Poor oral intake is common in children undergoing chronic dialysis. The reasons behind the inadequate intake are multifactorial. Metabolic derangements and medications may affect taste, appetite, and gastrointestinal function.15 Abdominal fullness from the peritoneal dialysate solutions may result in the active refusal of food. Gastroesophageal reflux is particularly common in infants and may further impair feeding activity.54

During infancy, oral supplementation can be achieved by increasing the caloric density of the formula using modular components of carbohydrate, fat, and protein.32;55 In older children and adolescents, energy and protein supplementation can be accomplished using modular components or using commercial enteral products in liquid or bar form.

Enteral tube feeding should be considered in those who are unable to meet nutritional goals by the oral route alone. Nasogastric or gastrostomy tube or button and gastrojejunostomy tubes have all been used successfully to provide additional formula or oral supplements by intermittent bolus or continuous infusion. Each has associated advantages and disadvantages.56-58 The nasogastric tube has been used most frequently in infants and young children, is easily inserted, and is generally well tolerated.56 The use of this route of therapy is not aesthetically pleasing, however, and is often complicated by recurrent emesis and the need for frequent tube replacement. The gastrostomy tube or button is hidden beneath clothing and can be used within days of placement, even in the patient receiving peritoneal dialysis.58;59 Reported complications associated with nasogastric and gastrostomy tubes or button feeding include emesis, exit-site infection, leakage, and peritonitis.60 Gastrojejunostomy feeding should be considered in the child receiving enteral tube feeding when gastroesophageal reflux is severe and not amenable to medical therapy. Surgical repair of gastroesophageal reflux may also be considered in this situation.

A prolonged and potentially difficult transition from tube to oral feeding can occur in infants who use any form of enteral tube feeding.61;62 Regular non-nutritive sucking and repetitive oral stimulation are recommended for all tube-fed infants. A multidisciplinary feeding team (eg, dietitian, occupational therapist, or behavioral psychologist) may be needed to facilitate the transition from tube to oral feeding.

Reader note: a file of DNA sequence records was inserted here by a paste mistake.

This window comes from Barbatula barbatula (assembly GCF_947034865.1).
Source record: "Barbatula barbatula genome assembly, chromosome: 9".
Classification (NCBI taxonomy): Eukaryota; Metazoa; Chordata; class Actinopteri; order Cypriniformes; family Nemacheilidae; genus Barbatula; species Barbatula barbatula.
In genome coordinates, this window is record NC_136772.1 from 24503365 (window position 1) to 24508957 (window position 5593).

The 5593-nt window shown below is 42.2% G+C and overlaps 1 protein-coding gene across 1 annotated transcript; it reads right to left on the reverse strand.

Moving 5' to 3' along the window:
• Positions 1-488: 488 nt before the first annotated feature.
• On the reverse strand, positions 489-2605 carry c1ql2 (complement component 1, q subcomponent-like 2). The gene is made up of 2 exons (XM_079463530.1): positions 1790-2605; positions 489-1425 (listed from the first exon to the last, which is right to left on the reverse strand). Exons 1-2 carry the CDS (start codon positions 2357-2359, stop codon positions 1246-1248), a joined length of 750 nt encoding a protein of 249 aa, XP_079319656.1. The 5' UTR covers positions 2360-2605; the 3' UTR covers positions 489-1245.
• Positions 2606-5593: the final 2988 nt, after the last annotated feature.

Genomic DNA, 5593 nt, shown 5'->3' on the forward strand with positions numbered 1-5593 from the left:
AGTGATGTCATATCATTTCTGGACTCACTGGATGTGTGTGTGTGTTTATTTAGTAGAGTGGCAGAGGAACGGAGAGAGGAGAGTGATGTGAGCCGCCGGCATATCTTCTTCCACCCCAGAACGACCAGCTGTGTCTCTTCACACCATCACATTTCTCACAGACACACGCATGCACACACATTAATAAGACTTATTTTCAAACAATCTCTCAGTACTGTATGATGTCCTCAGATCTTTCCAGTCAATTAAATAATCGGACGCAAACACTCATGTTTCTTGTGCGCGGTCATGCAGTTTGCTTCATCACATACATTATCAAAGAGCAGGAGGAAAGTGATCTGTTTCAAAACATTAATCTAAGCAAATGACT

To date, intraperitoneal nutrition with the use of dialysate solutions substituting amino acids as an alternative to glucose has been evaluated in only a limited number of children receiving peritoneal dialysis and has been used in individual patients for periods of time that do not exceed 6 to 12 months.63-65 The quantity of amino acids absorbed from the dialysate routinely exceeds the protein lost in the dialysate. Future studies may prove this route of nutritional supplementation to be a valuable adjunct to the oral and enteral routes of therapy.


1. The use of amino acid-based peritoneal dialysis solutions is potentially an attractive means of nutrition support. Studies should be conducted to determine the optimal dialysate amino acid profile and whether the amino acids should be combined with dextrose for better utilization of the protein source. Even with the addition of both dextrose and amino acids to dialysate, the total tolerable osmolality of the dialysate solution prevents the solutions from providing much energy. Thus, the solutions are more effective at providing an adequate amino acid or protein load than a sufficient energy intake.

2. The impact of this therapy on the nutrient intake of patients, solute clearance, and patient growth when used on a long-term basis also requires further study.


© 2000 National Kidney Foundation, Inc

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